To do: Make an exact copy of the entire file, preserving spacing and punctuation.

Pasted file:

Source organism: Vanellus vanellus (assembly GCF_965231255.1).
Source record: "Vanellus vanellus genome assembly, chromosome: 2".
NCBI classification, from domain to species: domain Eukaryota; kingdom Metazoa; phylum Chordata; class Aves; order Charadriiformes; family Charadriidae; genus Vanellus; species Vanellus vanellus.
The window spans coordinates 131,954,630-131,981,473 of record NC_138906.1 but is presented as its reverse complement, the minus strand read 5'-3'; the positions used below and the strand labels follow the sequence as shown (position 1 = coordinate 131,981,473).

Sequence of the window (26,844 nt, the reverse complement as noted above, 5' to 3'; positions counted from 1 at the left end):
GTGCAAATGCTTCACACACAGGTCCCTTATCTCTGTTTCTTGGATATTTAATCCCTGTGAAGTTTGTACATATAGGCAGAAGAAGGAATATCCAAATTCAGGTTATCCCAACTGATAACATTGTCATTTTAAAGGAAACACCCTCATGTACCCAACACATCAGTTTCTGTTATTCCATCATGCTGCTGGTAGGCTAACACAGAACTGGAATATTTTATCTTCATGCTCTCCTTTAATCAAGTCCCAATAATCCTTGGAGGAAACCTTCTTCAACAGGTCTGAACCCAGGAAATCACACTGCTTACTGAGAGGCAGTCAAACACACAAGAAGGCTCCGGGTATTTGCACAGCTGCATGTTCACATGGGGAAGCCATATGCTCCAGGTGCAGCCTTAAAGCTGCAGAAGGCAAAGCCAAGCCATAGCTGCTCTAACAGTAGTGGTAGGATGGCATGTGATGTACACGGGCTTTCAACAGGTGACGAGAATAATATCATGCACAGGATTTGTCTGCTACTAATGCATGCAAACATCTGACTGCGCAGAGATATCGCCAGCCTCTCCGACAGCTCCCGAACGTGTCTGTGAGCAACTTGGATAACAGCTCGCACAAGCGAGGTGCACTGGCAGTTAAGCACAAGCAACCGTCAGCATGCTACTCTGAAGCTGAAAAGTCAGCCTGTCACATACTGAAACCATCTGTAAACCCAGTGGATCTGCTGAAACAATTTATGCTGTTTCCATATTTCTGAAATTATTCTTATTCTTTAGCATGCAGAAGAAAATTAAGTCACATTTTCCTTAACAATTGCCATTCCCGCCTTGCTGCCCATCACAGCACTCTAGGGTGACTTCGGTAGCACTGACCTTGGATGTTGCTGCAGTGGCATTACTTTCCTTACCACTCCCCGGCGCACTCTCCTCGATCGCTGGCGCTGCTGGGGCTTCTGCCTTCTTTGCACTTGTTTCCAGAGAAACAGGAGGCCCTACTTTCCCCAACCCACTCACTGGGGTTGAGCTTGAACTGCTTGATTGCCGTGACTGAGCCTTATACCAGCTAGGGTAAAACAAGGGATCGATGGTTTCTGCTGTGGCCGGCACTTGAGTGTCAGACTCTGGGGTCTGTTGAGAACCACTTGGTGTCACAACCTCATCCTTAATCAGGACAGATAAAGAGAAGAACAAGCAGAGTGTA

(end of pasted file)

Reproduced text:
Source organism: Vanellus vanellus (assembly GCF_965231255.1).
Source record: "Vanellus vanellus genome assembly, chromosome: 2".
NCBI classification, from domain to species: domain Eukaryota; kingdom Metazoa; phylum Chordata; class Aves; order Charadriiformes; family Charadriidae; genus Vanellus; species Vanellus vanellus.
The window spans coordinates 131,954,630-131,981,473 of record NC_138906.1 but is presented as its reverse complement, the minus strand read 5'-3'; the positions used below and the strand labels follow the sequence as shown (position 1 = coordinate 131,981,473).

Sequence of the window (26,844 nt, the reverse complement as noted above, 5' to 3'; positions counted from 1 at the left end):
GTGCAAATGCTTCACACACAGGTCCCTTATCTCTGTTTCTTGGATATTTAATCCCTGTGAAGTTTGTACATATAGGCAGAAGAAGGAATATCCAAATTCAGGTTATCCCAACTGATAACATTGTCATTTTAAAGGAAACACCCTCATGTACCCAACACATCAGTTTCTGTTATTCCATCATGCTGCTGGTAGGCTAACACAGAACTGGAATATTTTATCTTCATGCTCTCCTTTAATCAAGTCCCAATAATCCTTGGAGGAAACCTTCTTCAACAGGTCTGAACCCAGGAAATCACACTGCTTACTGAGAGGCAGTCAAACACACAAGAAGGCTCCGGGTATTTGCACAGCTGCATGTTCACATGGGGAAGCCATATGCTCCAGGTGCAGCCTTAAAGCTGCAGAAGGCAAAGCCAAGCCATAGCTGCTCTAACAGTAGTGGTAGGATGGCATGTGATGTACACGGGCTTTCAACAGGTGACGAGAATAATATCATGCACAGGATTTGTCTGCTACTAATGCATGCAAACATCTGACTGCGCAGAGATATCGCCAGCCTCTCCGACAGCTCCCGAACGTGTCTGTGAGCAACTTGGATAACAGCTCGCACAAGCGAGGTGCACTGGCAGTTAAGCACAAGCAACCGTCAGCATGCTACTCTGAAGCTGAAAAGTCAGCCTGTCACATACTGAAACCATCTGTAAACCCAGTGGATCTGCTGAAACAATTTATGCTGTTTCCATATTTCTGAAATTATTCTTATTCTTTAGCATGCAGAAGAAAATTAAGTCACATTTTCCTTAACAATTGCCATTCCCGCCTTGCTGCCCATCACAGCACTCTAGGGTGACTTCGGTAGCACTGACCTTGGATGTTGCTGCAGTGGCATTACTTTCCTTACCACTCCCCGGCGCACTCTCCTCGATCGCTGGCGCTGCTGGGGCTTCTGCCTTCTTTGCACTTGTTTCCAGAGAAACAGGAGGCCCTACTTTCCCCAACCCACTCACTGGGGTTGAGCTTGAACTGCTTGATTGCCGTGACTGAGCCTTATACCAGCTAGGGTAAAACAAGGGATCGATGGTTTCTGCTGTGGCCGGCACTTGAGTGTCAGACTCTGGGGTCTGTTGAGAACCACTTGGTGTCACAACCTCATCCTTAATCAGGACAGATAAAGAGAAGAACAAGCAGAGTGTA